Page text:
MINNEAPOLIS (WCCO) – The man accused in the November 2015 shooting of five Black Lives Matter protesters was found guilty of all charges by a Hennepin County jury on Wednesday.
Allen Scarsella was one of four men arrested in the incident following the officer-involved shooting of Jamar Clark, which prompted protests from the group Black Lives Matter outside the Minneapolis Police Department's Fourth Precinct for weeks. Scarsella had been charged with 12 felony counts in the incident, ranging from assault to rioting.
Prosecutors argued that the shootings of the Black Lives Matter protesters were racially-motivated. Scarsella was identified in a video taken the night of the shootings waiving a handgun and making racially-charged statements about the protesters. The video ends with one of the men involved in the incident saying, "Stay white."
Scarsella admitted to shooting the five protesters to a friend, an officer with the Mankato Police Department. Scarsella took the stand last week in his own defense, claiming he was acting in self-defense.
"Man I had butterflies. Thought they'd be on his side or let him go because he claimed self-defense. Things came out the way I wanted them to come out," shooting victim Cameron Clark said. "But the fight is still not over with."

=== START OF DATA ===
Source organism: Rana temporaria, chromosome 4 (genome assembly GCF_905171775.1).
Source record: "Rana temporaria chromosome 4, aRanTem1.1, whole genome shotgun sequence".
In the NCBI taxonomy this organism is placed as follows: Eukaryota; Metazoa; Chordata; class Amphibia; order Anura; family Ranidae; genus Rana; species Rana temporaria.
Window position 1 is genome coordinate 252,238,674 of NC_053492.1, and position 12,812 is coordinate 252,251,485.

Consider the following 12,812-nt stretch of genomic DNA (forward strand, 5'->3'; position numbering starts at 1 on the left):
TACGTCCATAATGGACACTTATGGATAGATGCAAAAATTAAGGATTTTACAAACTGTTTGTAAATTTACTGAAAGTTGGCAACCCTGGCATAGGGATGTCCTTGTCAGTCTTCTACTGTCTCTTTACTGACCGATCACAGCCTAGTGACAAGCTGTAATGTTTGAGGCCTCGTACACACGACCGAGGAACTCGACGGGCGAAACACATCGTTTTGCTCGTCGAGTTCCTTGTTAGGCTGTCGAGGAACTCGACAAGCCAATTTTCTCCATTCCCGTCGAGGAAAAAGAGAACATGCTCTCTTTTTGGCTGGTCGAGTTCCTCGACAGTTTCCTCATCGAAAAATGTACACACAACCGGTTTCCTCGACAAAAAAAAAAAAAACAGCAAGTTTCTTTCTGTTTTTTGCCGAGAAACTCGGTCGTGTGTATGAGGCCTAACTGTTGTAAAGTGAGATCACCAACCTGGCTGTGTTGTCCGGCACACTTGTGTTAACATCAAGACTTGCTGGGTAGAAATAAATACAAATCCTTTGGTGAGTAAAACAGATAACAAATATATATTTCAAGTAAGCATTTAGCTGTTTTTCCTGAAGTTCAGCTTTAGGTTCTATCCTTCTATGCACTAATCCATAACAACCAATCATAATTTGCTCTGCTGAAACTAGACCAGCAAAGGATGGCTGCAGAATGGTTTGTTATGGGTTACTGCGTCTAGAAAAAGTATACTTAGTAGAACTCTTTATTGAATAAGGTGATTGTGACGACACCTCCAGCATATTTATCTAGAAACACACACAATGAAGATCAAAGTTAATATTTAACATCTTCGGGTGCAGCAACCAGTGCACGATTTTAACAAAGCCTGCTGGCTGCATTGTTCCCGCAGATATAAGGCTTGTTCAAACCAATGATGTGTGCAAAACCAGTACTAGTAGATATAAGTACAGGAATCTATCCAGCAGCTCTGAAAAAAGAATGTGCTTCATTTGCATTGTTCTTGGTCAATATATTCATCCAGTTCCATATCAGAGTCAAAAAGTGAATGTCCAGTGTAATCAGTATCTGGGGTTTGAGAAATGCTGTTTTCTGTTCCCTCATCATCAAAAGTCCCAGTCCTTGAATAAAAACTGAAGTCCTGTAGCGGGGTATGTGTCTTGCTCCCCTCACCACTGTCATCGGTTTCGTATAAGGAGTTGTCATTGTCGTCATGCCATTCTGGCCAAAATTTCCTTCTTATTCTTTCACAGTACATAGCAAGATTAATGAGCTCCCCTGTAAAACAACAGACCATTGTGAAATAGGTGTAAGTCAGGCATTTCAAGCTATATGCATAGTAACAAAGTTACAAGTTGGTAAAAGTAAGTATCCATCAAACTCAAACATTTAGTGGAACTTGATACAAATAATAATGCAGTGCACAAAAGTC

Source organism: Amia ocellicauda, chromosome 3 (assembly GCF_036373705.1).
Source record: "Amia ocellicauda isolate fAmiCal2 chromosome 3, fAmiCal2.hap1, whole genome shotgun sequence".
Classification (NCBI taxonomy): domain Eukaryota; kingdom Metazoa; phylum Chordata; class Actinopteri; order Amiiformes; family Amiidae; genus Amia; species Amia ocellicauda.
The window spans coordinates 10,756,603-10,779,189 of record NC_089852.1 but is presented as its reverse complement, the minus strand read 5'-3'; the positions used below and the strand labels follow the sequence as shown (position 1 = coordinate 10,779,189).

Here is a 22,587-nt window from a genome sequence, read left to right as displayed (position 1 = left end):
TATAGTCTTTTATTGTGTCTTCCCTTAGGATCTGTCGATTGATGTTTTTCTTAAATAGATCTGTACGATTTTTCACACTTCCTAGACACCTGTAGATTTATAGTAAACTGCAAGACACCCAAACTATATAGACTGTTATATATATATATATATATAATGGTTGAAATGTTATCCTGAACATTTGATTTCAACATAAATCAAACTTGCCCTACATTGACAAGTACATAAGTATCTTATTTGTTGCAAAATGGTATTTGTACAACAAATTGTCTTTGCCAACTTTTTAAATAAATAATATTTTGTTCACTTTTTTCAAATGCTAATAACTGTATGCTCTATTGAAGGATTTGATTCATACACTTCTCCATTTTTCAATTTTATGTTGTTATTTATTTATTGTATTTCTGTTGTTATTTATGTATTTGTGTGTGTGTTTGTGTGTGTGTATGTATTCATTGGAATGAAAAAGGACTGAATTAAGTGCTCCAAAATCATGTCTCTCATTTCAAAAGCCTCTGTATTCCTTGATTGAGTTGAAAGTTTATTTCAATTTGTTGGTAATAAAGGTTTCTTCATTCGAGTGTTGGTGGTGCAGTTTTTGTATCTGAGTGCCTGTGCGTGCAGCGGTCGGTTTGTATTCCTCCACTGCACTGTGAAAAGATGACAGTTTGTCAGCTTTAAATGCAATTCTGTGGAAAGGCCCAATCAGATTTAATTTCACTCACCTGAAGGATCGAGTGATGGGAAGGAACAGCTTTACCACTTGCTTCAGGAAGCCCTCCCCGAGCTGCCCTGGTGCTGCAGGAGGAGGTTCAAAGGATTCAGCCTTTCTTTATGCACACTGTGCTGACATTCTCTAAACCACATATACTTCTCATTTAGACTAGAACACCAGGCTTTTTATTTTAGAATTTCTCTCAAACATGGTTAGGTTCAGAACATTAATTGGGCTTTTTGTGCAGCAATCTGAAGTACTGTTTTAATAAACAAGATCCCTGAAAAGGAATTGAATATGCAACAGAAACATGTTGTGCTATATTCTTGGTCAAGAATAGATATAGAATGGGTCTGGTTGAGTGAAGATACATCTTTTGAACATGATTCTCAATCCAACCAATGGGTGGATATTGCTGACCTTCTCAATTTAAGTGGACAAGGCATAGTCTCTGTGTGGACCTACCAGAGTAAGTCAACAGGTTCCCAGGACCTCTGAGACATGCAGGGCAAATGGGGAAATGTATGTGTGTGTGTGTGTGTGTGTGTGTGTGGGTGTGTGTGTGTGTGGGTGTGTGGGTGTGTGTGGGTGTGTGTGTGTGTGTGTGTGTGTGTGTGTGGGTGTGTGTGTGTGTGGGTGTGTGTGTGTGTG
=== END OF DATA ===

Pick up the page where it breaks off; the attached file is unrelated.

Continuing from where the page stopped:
Scarsella claims his group was punched and had their lives threatened. Scarsella said he saw a protester holding a shining object in a threatening gesture, thought it was a knife, took out his gun and started firing.
"I was shot on my right leg and my left foot. The bullet missed artery by half an inch," said Clark.
Hennepin County Attorney Mike Freeman said, "The jury believed the charges we made were supported by the evidence we presented the jury, and they found him guilty beyond a reasonable doubt. That to me is a huge victory."
That evidence included a video that was shot in a car while Scarsella and a friend were driving to an earlier protest. In the video, Scarsella is heard saying he is "on a mission" and "locked and loaded" while holding a gun.
One of the text messages he wrote stated that he had gun designed to kill black people. Clark felt the evidence was crucial in reaching a guilty verdict.
"The video, the text messages, [Scarsella] texting the officer and how he saying that he wanted to shoot black people and he really came down there and shot us and he really did his job," Clark said. "He went down there, provoked, saying racial slurs. He lured us up the street and that's when he fired shots at us."
"Mr. Scarsella's conduct was truly outrageous," Freeman said. "Racist language, his conduct is simply not acceptable."
Scarsella will be sentenced March 10. Freeman said he could up to 230 months in prison, or about 19 years. Freeman doesn't believe he'll get that amount but plans to ask for it.
The three other men involved in the incident, Joseph Backman, Nathan Gustavsson and Daniel Macey all face felony charges of second-degree riot with a dangerous weapon.
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